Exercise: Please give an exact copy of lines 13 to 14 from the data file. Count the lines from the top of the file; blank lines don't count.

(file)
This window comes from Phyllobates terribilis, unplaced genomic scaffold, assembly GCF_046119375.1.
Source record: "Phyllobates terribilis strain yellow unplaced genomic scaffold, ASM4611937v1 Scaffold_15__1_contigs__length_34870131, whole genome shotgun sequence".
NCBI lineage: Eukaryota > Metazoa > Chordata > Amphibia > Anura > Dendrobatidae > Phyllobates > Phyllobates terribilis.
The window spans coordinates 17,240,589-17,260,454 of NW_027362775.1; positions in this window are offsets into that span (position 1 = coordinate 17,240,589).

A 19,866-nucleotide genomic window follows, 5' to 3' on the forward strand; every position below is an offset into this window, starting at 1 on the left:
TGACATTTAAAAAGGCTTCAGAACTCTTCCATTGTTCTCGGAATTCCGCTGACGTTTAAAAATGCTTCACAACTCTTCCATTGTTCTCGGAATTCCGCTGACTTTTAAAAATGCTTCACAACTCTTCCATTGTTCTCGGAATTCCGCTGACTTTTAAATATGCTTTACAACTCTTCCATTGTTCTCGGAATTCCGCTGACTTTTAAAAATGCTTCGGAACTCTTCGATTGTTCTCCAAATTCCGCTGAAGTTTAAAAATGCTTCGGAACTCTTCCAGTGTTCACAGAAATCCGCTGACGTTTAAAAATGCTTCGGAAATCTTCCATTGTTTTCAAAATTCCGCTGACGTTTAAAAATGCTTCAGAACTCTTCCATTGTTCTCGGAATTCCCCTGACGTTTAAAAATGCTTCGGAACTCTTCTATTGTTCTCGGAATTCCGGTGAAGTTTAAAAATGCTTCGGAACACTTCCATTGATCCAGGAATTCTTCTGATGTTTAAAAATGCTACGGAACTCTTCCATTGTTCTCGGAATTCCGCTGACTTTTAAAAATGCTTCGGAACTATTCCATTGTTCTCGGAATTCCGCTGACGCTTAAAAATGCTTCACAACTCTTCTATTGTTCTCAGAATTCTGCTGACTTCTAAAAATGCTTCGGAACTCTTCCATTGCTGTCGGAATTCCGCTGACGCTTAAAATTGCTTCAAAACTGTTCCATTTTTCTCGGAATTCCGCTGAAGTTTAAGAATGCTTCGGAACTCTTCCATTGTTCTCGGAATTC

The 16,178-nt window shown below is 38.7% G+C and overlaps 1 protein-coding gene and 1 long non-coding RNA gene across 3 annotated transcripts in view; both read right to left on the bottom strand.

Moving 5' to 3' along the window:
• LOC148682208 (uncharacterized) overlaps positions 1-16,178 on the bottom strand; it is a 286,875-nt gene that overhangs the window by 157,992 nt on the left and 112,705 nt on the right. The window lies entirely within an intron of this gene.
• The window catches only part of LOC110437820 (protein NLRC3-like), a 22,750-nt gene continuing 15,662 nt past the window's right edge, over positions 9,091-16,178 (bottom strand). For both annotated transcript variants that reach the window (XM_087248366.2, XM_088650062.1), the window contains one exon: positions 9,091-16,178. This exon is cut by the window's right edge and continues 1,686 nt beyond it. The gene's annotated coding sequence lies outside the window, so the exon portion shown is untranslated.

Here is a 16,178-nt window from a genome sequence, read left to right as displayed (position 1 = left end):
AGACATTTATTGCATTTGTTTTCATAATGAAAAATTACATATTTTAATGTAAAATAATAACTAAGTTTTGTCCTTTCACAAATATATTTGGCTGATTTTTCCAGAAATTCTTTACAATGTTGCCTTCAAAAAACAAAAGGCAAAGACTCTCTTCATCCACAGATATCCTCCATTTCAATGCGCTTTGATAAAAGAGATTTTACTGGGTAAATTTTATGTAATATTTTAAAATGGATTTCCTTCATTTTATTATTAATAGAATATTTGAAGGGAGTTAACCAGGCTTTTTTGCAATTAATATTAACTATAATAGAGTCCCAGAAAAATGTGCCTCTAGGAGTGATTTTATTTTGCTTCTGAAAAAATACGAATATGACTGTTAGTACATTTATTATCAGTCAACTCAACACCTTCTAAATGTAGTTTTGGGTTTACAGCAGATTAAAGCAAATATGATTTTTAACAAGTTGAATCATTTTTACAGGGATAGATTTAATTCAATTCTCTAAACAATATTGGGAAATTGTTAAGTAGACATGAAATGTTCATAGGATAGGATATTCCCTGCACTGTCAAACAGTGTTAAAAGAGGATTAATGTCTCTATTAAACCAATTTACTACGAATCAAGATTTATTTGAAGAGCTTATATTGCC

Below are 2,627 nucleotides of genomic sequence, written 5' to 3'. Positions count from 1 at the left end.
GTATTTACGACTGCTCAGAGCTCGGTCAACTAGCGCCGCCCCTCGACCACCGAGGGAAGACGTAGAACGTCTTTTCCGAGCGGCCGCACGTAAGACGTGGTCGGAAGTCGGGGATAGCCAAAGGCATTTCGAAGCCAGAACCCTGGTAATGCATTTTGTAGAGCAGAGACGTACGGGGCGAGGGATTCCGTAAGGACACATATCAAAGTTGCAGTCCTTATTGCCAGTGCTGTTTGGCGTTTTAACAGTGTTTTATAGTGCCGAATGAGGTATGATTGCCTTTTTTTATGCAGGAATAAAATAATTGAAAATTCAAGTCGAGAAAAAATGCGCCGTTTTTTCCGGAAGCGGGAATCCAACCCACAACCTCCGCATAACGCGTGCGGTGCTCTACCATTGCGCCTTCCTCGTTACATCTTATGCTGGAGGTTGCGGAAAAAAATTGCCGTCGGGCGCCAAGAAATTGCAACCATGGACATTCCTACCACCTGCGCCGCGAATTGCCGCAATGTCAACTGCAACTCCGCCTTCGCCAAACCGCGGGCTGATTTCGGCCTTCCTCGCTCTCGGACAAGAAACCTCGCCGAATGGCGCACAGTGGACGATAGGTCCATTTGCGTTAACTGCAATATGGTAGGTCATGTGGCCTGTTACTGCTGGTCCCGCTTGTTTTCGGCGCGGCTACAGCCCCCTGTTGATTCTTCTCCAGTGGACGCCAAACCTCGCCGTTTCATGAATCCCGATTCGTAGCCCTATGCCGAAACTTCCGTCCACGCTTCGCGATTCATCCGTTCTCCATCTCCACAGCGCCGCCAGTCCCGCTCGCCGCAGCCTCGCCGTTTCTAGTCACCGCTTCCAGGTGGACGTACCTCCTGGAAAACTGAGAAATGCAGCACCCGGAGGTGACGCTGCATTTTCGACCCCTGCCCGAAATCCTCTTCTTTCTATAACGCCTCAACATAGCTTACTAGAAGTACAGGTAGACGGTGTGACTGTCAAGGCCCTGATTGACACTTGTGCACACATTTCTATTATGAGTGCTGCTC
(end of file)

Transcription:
Below are 2,627 nucleotides of genomic sequence, written 5' to 3'. Positions count from 1 at the left end.
GTATTTACGACTGCTCAGAGCTCGGTCAACTAGCGCCGCCCCTCGACCACCGAGGGAAGACGTAGAACGTCTTTTCCGAGCGGCCGCACGTAAGACGTGGTCGGAAGTCGGGGATAGCCAAAGGCATTTCGAAGCCAGAACCCTGGTAATGCATTTTGTAGAGCAGAGACGTACGGGGCGAGGGATTCCGTAAGGACACATATCAAAGTTGCAGTCCTTATTGCCAGTGCTGTTTGGCGTTTTAACAGTGTTTTATAGTGCCGAATGAGGTATGATTGCCTTTTTTTATGCAGGAATAAAATAATTGAAAATTCAAGTCGAGAAAAAATGCGCCGTTTTTTCCGGAAGCGGGAATCCAACCCACAACCTCCGCATAACGCGTGCGGTGCTCTACCATTGCGCCTTCCTCGTTACATCTTATGCTGGAGGTTGCGGAAAAAAATTGCCGTCGGGCGCCAAGAAATTGCAACCATGGACATTCCTACCACCTGCGCCGCGAATTGCCGCAATGTCAACTGCAACTCCGCCTTCGCCAAACCGCGGGCTGATTTCGGCCTTCCTCGCTCTCGGACAAGAAACCTCGCCGAATGGCGCACAGTGGACGATAGGTCCATTTGCGTTAACTGCAATATGGTAGGTCATGTGGCCTGTTACTGCTGGTCCCGCTTGTTTTCGGCGCGGCTACAGCCCCCTGTTGATTCTTCTCCAGTGGACGCCAAACCTCGCCGTTTCATGAATCCCGATTCGTAGCCCTATGCCGAAACTTCCGTCCACGCTTCGCGATTCATCCGTTCTCCATCTCCACAGCGCCGCCAGTCCCGCTCGCCGCAGCCTCGCCGTTTCTAGTCACCGCTTCCAGGTGGACGTACCTCCTGGAAAACTGAGAAATGCAGCACCCGGAGGTGACGCTGCATTTTCGACCCCTGCCCGAAATCCTCTTCTTTCTATAACGCCTCAACATAGCTTACTAGAAGTACAGGTAGACGGTGTGACTGTCAAGGCCCTGATTGACACTTGTGCACACATTTCTATTATGAGTGCTGCTC